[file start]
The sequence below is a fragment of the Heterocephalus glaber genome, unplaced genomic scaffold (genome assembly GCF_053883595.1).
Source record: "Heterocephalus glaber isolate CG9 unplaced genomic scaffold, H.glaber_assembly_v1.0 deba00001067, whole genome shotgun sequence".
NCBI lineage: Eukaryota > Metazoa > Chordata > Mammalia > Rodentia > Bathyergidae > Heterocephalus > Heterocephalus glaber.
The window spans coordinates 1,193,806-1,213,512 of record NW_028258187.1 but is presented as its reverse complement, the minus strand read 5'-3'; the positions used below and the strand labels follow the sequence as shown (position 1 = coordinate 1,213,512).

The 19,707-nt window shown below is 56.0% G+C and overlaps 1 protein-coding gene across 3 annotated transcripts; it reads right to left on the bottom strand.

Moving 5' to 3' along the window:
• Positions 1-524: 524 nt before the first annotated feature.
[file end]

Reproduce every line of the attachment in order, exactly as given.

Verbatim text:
The sequence below is a fragment of the Heterocephalus glaber genome, unplaced genomic scaffold (genome assembly GCF_053883595.1).
Source record: "Heterocephalus glaber isolate CG9 unplaced genomic scaffold, H.glaber_assembly_v1.0 deba00001067, whole genome shotgun sequence".
NCBI lineage: Eukaryota > Metazoa > Chordata > Mammalia > Rodentia > Bathyergidae > Heterocephalus > Heterocephalus glaber.
The window spans coordinates 1,193,806-1,213,512 of record NW_028258187.1 but is presented as its reverse complement, the minus strand read 5'-3'; the positions used below and the strand labels follow the sequence as shown (position 1 = coordinate 1,213,512).

The 19,707-nt window shown below is 56.0% G+C and overlaps 1 protein-coding gene across 3 annotated transcripts; it reads right to left on the bottom strand.

Moving 5' to 3' along the window:
• Positions 1-524: 524 nt before the first annotated feature.